Item Details

Red States: Indigeneity, Settler Colonialism, and Southern Studies

Gina Caison
Format
Book
Published
Athens : The University of Georgia Press, [2018]
Language
English
Series
The New Southern Studies
New Southern Studies
ISBN
9780820353357, 0820353353, 9780820353340, 0820353345
Summary
"This book examines how the recurrent use of Native American history in southern cultural and literary texts produces ideas of "feeling Southern" that have consequences for how present-day conservative political discourses resonate across the United States. Assembling a newly constituted archive that includes performances, pre-Civil War literatures, and contemporary novels, Caison argues that notions of Native American identity in the U.S. South can be understood by tracing how audiences in the region came to imagine indigeneity through texts ranging from the nineteenth-century Cherokee Phoenix to the Mardi Gras Indian narratives of Treme. Policy issues such as Indian Removal, biracial segregation, land claim, and federal termination frequently correlate to the audience consumption of such texts, and therefore, the reception histories of this archive can be tied to shifts in the political claims of--and political possibilities for--Native people of the U.S. South. This continual appeal to the political issues of Indian Country ultimately generates what we see as persistent discourses about southern exceptionality and counter-nationalism"--Provided by publisher.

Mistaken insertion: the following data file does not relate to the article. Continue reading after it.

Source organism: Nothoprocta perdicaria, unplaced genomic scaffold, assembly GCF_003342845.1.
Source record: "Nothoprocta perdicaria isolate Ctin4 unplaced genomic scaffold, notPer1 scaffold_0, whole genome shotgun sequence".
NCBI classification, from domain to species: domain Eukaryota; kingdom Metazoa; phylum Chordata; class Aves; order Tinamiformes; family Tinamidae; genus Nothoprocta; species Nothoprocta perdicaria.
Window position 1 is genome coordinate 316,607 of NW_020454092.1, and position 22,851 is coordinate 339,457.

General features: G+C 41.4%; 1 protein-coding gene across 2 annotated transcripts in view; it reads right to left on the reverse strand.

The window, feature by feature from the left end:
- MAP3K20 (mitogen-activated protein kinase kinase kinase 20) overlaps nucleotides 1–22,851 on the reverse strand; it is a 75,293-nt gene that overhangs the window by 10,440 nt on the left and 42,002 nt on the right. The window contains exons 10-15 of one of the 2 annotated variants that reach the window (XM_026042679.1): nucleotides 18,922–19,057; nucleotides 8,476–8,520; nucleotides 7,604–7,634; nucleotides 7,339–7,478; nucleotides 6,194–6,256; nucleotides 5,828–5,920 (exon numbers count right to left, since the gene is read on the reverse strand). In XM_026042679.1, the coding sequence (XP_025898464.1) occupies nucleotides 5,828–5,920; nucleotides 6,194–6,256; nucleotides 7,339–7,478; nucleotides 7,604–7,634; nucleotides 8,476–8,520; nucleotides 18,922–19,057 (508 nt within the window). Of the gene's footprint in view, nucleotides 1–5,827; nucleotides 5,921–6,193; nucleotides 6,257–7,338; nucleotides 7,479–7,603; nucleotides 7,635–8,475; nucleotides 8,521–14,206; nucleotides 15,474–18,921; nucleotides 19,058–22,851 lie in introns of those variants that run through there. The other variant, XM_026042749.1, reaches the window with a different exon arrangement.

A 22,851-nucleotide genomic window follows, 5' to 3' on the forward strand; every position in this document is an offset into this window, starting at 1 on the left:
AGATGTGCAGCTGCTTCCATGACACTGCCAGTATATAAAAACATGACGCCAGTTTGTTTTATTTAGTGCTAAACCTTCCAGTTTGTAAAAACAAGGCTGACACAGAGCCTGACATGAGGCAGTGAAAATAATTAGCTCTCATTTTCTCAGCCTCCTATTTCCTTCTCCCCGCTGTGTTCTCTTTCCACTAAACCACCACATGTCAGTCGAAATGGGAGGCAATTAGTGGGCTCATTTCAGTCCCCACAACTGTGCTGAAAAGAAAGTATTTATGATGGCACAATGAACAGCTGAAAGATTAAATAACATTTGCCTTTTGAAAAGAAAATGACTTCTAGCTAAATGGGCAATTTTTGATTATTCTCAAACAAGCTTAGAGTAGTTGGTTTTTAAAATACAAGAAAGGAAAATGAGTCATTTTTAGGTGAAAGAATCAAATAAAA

Description
xiii, 281 pages : illustrations ; 24 cm.
Notes
Includes bibliographical references (pages 243-261) and index.
Technical Details
  • Access in Virgo Classic

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    a| xiii, 281 pages : b| illustrations ; c| 24 cm.
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    a| text b| txt 2| rdacontent
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    a| Includes bibliographical references (pages 243-261) and index.
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    a| "This book examines how the recurrent use of Native American history in southern cultural and literary texts produces ideas of "feeling Southern" that have consequences for how present-day conservative political discourses resonate across the United States. Assembling a newly constituted archive that includes performances, pre-Civil War literatures, and contemporary novels, Caison argues that notions of Native American identity in the U.S. South can be understood by tracing how audiences in the region came to imagine indigeneity through texts ranging from the nineteenth-century Cherokee Phoenix to the Mardi Gras Indian narratives of Treme. Policy issues such as Indian Removal, biracial segregation, land claim, and federal termination frequently correlate to the audience consumption of such texts, and therefore, the reception histories of this archive can be tied to shifts in the political claims of--and political possibilities for--Native people of the U.S. South. This continual appeal to the political issues of Indian Country ultimately generates what we see as persistent discourses about southern exceptionality and counter-nationalism"--Provided by publisher.
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    a| Indians of North America z| Southern States x| History.
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